A reading group/PhD course with the title “Towards a New Materialism? Exploring Artifactuality and Material Culture in History of Science, Technology and Medicine”, is starting next month in Copenhagen and Lund.
The seminar is arranged by the History of Technology Division at the Technical University of Denmark (DTU), Medical Museion at the University of Copenhagen, and the Research Policy Institute at Lund University. Here is the announcement:
The last decade have seen the appearance of a number of books pointing toward a growing interest in the role of material culture, material agency and ‘artifactuality’ inside as well as outside history of science, technology and medicine. One example is art historian W. J. T. Mitchell, main protagonists of the visual turn that supposedly supplanted the linguistic turn in the 1990s, in describing the anthology Things That Talk (2004) as an example of “advanced research in what might be called the ‘new materialism.’ Unlike the old materialism, which dreamed of a positive science, purified of linguistic accident, ideological prejudice, or fantasy, the new takes aim directly at the figuration and imaging of objects, factoids, and things.”
To explore this potential ‘artifactual turn’ within recent history of science, technology and medicine the History of Technology Division at the Technical University of Denmark (DTU), Medical Museion at the University of Copenhagen, and the Research Policy Institute (FPI) at Lund University invites researchers, curators and graduate students in the Øresund region and beyond to participate in a new reading symposium devoted to this ‘new materialism’. It will meet once a month from October until June at a museum or research institution alternatively in Copenhagen and Lund/Malmö to discuss a book according to the program below. The symposia will take place 1-3pm for 2 hours of combined discussion and lunch followed by an optional tour of the hosting institution. The discussions will be in English or Scandinavian depending on the participants. We hope to be able to pay for all books and lunches for the participants.
Thursday October 5, DTU, Lyngby
Lorraine Daston, ed., Things That Talk: Object Lessons from Art and Science (2004)
Thursday November 9, Lund University, Lund
Andrew Pickering, The Mangle of Practice: Time, Agency and Science (1995)
Thursday December 7, Medical Museion, Copenhagen
Sharon Macdonald, ed., Politics of Display: Museums, Science, Culture (1997)
Thursday January 25, Museum in Copenhagen To Be Decided (TBD)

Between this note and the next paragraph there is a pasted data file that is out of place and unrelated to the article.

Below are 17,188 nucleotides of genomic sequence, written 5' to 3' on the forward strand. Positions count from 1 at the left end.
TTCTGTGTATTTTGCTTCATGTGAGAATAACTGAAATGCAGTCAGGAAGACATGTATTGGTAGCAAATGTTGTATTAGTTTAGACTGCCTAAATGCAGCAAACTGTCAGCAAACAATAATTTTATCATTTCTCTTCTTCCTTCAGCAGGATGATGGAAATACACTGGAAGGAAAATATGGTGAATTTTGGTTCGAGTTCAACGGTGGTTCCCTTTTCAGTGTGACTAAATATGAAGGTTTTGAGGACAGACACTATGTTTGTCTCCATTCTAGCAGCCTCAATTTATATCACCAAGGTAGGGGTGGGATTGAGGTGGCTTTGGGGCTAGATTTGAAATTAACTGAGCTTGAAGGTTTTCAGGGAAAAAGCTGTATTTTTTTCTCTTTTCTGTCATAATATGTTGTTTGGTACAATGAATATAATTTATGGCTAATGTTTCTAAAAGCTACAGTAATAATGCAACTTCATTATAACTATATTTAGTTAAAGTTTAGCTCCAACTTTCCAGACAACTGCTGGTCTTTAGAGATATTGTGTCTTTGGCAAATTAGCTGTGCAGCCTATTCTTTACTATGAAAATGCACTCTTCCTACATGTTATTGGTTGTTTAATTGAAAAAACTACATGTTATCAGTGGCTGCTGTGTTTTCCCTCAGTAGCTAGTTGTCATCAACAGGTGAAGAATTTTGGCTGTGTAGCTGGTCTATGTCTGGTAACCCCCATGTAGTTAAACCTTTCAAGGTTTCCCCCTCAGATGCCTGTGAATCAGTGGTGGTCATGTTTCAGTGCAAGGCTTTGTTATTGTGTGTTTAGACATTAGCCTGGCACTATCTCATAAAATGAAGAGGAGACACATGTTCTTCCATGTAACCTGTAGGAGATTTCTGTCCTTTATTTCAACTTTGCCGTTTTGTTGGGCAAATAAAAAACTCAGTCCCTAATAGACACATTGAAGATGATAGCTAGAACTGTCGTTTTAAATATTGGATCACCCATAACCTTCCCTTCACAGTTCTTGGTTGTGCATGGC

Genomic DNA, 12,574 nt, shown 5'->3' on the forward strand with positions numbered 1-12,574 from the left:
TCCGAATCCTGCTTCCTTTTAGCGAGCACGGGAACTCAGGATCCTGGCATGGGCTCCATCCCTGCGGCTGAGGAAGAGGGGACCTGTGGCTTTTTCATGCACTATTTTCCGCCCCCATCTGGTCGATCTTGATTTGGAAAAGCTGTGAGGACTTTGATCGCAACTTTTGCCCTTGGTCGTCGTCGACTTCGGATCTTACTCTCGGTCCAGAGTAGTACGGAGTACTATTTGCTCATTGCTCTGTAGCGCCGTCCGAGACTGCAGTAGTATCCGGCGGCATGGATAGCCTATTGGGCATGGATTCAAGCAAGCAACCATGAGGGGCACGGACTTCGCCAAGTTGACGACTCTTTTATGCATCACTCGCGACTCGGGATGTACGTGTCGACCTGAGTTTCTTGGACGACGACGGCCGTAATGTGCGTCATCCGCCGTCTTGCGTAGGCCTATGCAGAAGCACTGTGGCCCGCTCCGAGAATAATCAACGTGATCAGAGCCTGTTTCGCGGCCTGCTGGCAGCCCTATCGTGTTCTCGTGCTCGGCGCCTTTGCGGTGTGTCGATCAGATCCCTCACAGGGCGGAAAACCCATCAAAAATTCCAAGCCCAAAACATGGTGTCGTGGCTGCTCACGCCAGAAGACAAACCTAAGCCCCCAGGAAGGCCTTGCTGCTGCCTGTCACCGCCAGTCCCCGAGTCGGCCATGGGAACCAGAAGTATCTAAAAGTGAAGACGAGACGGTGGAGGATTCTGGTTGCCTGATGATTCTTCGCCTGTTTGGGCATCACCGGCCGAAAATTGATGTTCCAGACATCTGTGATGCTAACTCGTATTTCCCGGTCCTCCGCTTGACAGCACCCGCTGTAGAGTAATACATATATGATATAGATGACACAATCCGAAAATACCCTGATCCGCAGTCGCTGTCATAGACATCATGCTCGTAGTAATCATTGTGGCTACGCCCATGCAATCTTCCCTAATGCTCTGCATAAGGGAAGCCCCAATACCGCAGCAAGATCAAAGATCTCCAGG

Bill Brown, ed. Things (2004)
Thursday February 22, Museum in Lund/Malmö TBD
Soraya de Chadarevian & Nick Hopwood, ed., Models: The Third Dimension of Science (2004)
Thursday March 22, Museum in Copenhagen TBD
Larsson, ed., Cultures of Creativity: Birth of a 21st Century Museum (2006)
Thursday April 19, Museum in Lund/Malmö TBD
Peter Galison, Image and Logic: A Material Culture of Microphysics (1997)
Thursday May 24, Museum in Copenhagen TBD
Tim Dant, Materiality and Society (2005)
Thursday June 21, Museum in Lund/Malmö TBD
Bruno Latour & Peter Weibel, ed., Making Things Public: Atmospheres of Democracy (2005)
We expect to be able to accommodate all interested but if we will have to limit the number of participants we reserve the right to decide who can participate with priority to graduate students. It is not necessary to attend every meeting to participate but priority will be given to those expressing their intention in following the whole symposium. Those interested in participating should send an email expressing their interest by Thursday September 21 to symposium organizer Mats Fridlund, Associate Professor of History of Technology at DTU at email@example.com. For the first seminar on October 5 the readings will be sent out electronically and for the following meetings books will be sent out in advance.
It is possible for graduate students to follow the reading group for credit as a 5 credit PhD-course given by teachers from DTU and Lund University. Students taking the course will be required to write comments on the readings, attend four additional seminars, give an introduction to one seminar and write a research paper. The conclusion of the PhD course would be a public symposium after the summer where the students present their final papers.